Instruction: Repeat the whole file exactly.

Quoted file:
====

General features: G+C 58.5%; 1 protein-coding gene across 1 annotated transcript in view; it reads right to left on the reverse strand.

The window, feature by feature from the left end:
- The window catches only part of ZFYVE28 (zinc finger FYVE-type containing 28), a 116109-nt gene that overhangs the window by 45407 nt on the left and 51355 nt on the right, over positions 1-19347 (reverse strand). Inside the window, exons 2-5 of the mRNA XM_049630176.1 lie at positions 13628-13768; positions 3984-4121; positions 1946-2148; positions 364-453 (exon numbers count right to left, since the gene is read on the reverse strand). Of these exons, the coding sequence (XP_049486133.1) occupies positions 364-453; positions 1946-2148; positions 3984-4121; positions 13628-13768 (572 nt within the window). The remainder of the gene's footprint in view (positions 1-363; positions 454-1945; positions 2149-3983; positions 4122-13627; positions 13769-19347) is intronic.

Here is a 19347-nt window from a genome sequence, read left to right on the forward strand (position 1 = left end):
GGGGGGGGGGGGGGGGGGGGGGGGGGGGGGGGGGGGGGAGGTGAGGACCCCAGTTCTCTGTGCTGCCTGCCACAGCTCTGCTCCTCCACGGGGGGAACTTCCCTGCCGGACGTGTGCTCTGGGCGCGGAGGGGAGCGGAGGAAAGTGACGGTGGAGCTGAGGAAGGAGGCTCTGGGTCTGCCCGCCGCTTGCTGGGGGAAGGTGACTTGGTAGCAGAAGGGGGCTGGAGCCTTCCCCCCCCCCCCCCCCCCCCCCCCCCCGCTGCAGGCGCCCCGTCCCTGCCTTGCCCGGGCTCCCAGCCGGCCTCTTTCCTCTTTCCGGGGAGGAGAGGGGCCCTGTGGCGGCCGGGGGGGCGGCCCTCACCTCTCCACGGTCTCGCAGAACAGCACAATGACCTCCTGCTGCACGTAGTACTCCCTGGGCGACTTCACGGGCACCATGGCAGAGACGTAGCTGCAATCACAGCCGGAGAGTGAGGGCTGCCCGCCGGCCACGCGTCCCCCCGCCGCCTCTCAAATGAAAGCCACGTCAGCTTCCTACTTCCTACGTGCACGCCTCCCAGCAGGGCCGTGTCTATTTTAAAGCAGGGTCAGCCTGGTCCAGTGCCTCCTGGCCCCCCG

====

General features: G+C 58.5%; 1 protein-coding gene across 1 annotated transcript in view; it reads right to left on the reverse strand.

The window, feature by feature from the left end:
- The window catches only part of ZFYVE28 (zinc finger FYVE-type containing 28), a 116109-nt gene that overhangs the window by 45407 nt on the left and 51355 nt on the right, over positions 1-19347 (reverse strand). Inside the window, exons 2-5 of the mRNA XM_049630176.1 lie at positions 13628-13768; positions 3984-4121; positions 1946-2148; positions 364-453 (exon numbers count right to left, since the gene is read on the reverse strand). Of these exons, the coding sequence (XP_049486133.1) occupies positions 364-453; positions 1946-2148; positions 3984-4121; positions 13628-13768 (572 nt within the window). The remainder of the gene's footprint in view (positions 1-363; positions 454-1945; positions 2149-3983; positions 4122-13627; positions 13769-19347) is intronic.

Here is a 19347-nt window from a genome sequence, read left to right on the forward strand (position 1 = left end):
GGGGGGGGGGGGGGGGGGGGGGGGGGGGGGGGGGGGGGAGGTGAGGACCCCAGTTCTCTGTGCTGCCTGCCACAGCTCTGCTCCTCCACGGGGGGAACTTCCCTGCCGGACGTGTGCTCTGGGCGCGGAGGGGAGCGGAGGAAAGTGACGGTGGAGCTGAGGAAGGAGGCTCTGGGTCTGCCCGCCGCTTGCTGGGGGAAGGTGACTTGGTAGCAGAAGGGGGCTGGAGCCTTCCCCCCCCCCCCCCCCCCCCCCCCCCCGCTGCAGGCGCCCCGTCCCTGCCTTGCCCGGGCTCCCAGCCGGCCTCTTTCCTCTTTCCGGGGAGGAGAGGGGCCCTGTGGCGGCCGGGGGGGCGGCCCTCACCTCTCCACGGTCTCGCAGAACAGCACAATGACCTCCTGCTGCACGTAGTACTCCCTGGGCGACTTCACGGGCACCATGGCAGAGACGTAGCTGCAATCACAGCCGGAGAGTGAGGGCTGCCCGCCGGCCACGCGTCCCCCCGCCGCCTCTCAAATGAAAGCCACGTCAGCTTCCTACTTCCTACGTGCACGCCTCCCAGCAGGGCCGTGTCTATTTTAAAGCAGGGTCAGCCTGGTCCAGTGCCTCCTGGCCCCCCG